|"Gen. Ante Gotovina, center, talked to his lawyers on Friday at The Hague, where he was sentenced to 24 years in prison." (Jerry Lampen/Pool photo)|
By Marlise Simons
The New York Times, April 15, 2011
"In a shock to Croatia over its conduct of Balkan warfare in the 1990s, a United Nations court on Friday found a Croatian general, Ante Gotovina, guilty of war crimes and crimes against humanity in a campaign he led to regain Croatian land and drive Serbs out of the Krajina region in 1995. The verdicts of three Croatian generals accused of war crimes were shown on a large screen on a street in Zagreb, drawing an emotional response from the crowd. General Gotovina, who was arrested in the Canary Islands in 2005 after four years on the run, was sentenced to 24 years in prison because troops under his command shelled towns, looted, killed and persecuted civilians. The court sentenced Mladen Markac, another general in the campaign, to 18 years, but acquitted a third, Ivan Cermak, of all charges and ordered his release. The decisions by a three-judge panel of the Yugoslav war crimes tribunal in The Hague were in effect an indirect verdict on the late president of Croatia, Franjo Tudjman, who died in 1999 as prosecutors at The Hague were planning to have him indicted. The court said Mr. Tudjman was the leader of a 'joint criminal enterprise' to drive Serbs from Krajina, a hilly region they had long inhabited in central and southern Croatia, and to repopulate the area with Croats only. In 1991 Serbian rebels, backed by Belgrade, broke away and created a separate statelet there. The verdicts also raised fresh questions about the role Croatia says American advisers played in the campaign, a turning point in the Balkan wars of 1991-95. During and after the operation to drive Serbian military and police forces from Krajina, about 300 civilians were killed, many in their homes, and some 90,000 Serbs fled Croatia. Thousands of their abandoned homes were looted and burned. The campaign was planned by Mr. Tudjman and Croatian commanders, who have said they were helped by active and retired American military personnel.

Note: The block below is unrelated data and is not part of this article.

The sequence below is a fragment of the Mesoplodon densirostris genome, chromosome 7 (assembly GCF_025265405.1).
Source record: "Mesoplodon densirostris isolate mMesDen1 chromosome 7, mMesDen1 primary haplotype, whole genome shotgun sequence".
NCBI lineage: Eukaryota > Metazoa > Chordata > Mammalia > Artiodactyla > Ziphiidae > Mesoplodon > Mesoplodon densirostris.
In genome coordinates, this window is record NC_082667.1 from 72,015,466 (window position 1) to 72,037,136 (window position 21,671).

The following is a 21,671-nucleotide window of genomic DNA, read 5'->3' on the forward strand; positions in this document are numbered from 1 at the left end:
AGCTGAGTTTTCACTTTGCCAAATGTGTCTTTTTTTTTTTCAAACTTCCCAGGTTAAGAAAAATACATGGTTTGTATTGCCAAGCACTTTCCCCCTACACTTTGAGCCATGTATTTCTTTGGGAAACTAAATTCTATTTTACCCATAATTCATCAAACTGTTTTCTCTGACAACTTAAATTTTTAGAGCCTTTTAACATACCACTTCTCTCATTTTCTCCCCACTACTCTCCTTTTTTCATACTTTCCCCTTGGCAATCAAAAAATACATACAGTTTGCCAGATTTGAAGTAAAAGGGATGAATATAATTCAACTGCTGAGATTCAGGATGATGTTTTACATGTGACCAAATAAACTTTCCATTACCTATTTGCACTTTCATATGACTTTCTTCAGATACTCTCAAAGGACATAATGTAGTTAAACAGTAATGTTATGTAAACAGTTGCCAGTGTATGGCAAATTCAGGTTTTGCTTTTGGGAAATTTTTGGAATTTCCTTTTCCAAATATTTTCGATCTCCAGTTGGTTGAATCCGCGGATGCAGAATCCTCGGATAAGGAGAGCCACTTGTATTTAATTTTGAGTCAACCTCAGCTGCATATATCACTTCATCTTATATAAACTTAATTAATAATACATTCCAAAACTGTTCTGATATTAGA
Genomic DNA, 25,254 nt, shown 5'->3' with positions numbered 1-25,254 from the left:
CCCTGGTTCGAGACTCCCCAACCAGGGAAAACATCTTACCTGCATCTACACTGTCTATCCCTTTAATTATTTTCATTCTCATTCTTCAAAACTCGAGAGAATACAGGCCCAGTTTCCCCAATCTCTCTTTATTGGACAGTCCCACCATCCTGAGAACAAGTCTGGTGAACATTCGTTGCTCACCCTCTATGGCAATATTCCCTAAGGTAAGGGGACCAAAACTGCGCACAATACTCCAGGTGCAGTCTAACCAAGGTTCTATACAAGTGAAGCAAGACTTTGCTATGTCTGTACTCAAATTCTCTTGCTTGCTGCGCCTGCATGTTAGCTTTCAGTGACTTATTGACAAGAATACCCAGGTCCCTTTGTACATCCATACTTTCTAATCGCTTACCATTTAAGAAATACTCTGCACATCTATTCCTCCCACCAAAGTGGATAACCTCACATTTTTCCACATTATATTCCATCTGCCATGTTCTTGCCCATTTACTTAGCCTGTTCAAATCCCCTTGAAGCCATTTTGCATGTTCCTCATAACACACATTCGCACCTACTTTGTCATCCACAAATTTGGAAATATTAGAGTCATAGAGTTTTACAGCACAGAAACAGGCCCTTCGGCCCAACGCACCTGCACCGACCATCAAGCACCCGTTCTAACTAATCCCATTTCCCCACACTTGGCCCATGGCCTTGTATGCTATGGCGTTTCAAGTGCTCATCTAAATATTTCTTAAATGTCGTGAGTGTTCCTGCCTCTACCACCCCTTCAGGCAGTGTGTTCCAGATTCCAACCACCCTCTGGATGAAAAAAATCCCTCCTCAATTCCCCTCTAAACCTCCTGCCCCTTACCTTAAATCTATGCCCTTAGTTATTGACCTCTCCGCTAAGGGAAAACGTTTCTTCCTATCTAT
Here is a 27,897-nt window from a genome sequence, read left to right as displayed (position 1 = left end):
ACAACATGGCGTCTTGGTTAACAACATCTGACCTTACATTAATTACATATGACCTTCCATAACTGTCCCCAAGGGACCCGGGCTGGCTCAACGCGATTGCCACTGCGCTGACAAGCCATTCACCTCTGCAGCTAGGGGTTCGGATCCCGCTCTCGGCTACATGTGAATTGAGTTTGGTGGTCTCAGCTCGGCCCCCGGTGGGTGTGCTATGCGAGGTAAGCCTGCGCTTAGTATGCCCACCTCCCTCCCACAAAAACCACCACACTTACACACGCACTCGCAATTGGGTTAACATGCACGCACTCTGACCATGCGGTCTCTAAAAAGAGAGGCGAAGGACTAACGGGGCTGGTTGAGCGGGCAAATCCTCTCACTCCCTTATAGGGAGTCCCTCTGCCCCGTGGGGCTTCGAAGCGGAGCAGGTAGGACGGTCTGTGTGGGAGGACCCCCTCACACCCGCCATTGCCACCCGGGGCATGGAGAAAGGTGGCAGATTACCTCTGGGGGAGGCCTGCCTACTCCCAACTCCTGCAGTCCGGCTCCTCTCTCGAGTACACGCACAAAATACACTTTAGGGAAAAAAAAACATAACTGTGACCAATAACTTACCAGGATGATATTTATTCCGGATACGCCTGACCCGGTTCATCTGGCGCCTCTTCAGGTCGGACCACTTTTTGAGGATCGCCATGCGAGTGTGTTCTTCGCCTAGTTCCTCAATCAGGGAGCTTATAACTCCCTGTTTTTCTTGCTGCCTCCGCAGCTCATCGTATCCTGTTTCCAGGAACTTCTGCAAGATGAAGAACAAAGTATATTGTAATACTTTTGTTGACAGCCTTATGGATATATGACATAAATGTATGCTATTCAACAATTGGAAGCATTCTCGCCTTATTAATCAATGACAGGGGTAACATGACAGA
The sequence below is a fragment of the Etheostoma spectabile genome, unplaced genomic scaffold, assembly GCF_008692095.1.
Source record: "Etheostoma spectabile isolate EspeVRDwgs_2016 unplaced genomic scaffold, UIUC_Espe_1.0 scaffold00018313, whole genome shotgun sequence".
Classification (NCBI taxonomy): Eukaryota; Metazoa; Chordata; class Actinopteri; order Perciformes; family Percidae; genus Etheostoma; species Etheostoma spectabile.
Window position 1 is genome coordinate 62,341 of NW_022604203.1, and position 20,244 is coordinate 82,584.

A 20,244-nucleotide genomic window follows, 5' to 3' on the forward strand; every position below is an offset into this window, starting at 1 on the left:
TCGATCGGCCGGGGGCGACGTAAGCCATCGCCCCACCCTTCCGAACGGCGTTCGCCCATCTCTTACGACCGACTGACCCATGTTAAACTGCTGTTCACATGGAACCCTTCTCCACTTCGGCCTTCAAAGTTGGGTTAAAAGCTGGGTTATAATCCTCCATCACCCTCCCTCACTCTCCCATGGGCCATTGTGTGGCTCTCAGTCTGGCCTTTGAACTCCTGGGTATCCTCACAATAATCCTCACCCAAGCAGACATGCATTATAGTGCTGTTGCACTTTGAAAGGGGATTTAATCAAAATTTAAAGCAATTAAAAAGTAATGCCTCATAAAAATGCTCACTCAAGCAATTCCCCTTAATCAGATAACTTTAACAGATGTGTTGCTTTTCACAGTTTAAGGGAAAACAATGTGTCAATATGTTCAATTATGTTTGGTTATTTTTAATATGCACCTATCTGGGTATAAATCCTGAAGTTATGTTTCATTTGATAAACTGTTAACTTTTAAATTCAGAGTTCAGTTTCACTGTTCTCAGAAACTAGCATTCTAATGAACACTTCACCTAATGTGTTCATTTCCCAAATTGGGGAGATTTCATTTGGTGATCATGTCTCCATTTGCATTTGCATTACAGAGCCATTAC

The presiding judge, Alphons Orie of the Netherlands, said the case was not about earlier crimes in the region, nor about the Croat forces' resorting to warfare. 'This case was about whether Serb civilians in the Krajina were the targets of crimes and whether the accused should be held criminally liable,' he said. In the center of Zagreb, the capital of Croatia, where several thousand people watched the court session on a giant screen, many jeered the verdicts. The campaign to retake Krajina was widely seen in Croatia as a just military victory and a powerful affirmation of the country's identity. The three generals have been treated as heroes, with the government paying their legal bills and providing experts and documents to support their case. At the same time, the government was slow to turn over material to prosecutors, and as Judge Orie noted, some documents 'were never provided.' Prime Minister Jadranka Kosor of Croatia called the verdicts 'unacceptable' and said the government would try to overturn it. ... General Gotovina, 55, has a résumé with multiple adventures that include serving in the French Foreign Legion and training right-wing paramilitaries in Latin America. The question of what role the United States played during the Krajina campaign has remained a matter of intense intrigue in Croatia and Serbia. Over four days in August 1995, the Croatian Army swiftly took Krajina, about one-third of Croatia, from the Serbian forces that had occupied it for four years. The Serbs put up little resistance, instead withdrawing their armor and calling on Serbian civilians to leave. Once Krajina was secured, General Gotovina's forces linked up with Bosnian Croat forces and rolled over Serbian units deep inside Bosnia, where a few weeks earlier Bosnian Serbs had outraged the world by overrunning the United Nations safe haven in Srebrenica and massacring thousands of Bosnian Muslim men and boys. The defeats in Krajina and Bosnia, among the first suffered by Serbian forces, combined with NATO bombing to bring Slobodan Milosevic, then president of Serbia, to the negotiating table, resulting eventually in the Dayton peace agreement that ended the Bosnian war. Croatian officials have said that United States military advisers and a Virginia-based contractor, Military Professional Resources, trained Croatian forces and assisted in planning, and that American drone aircraft supplied intelligence about Serbian movements. The trial revealed no new details about those assertions, and lawyers on both sides said the issue was not relevant to the case of the three generals. [...]"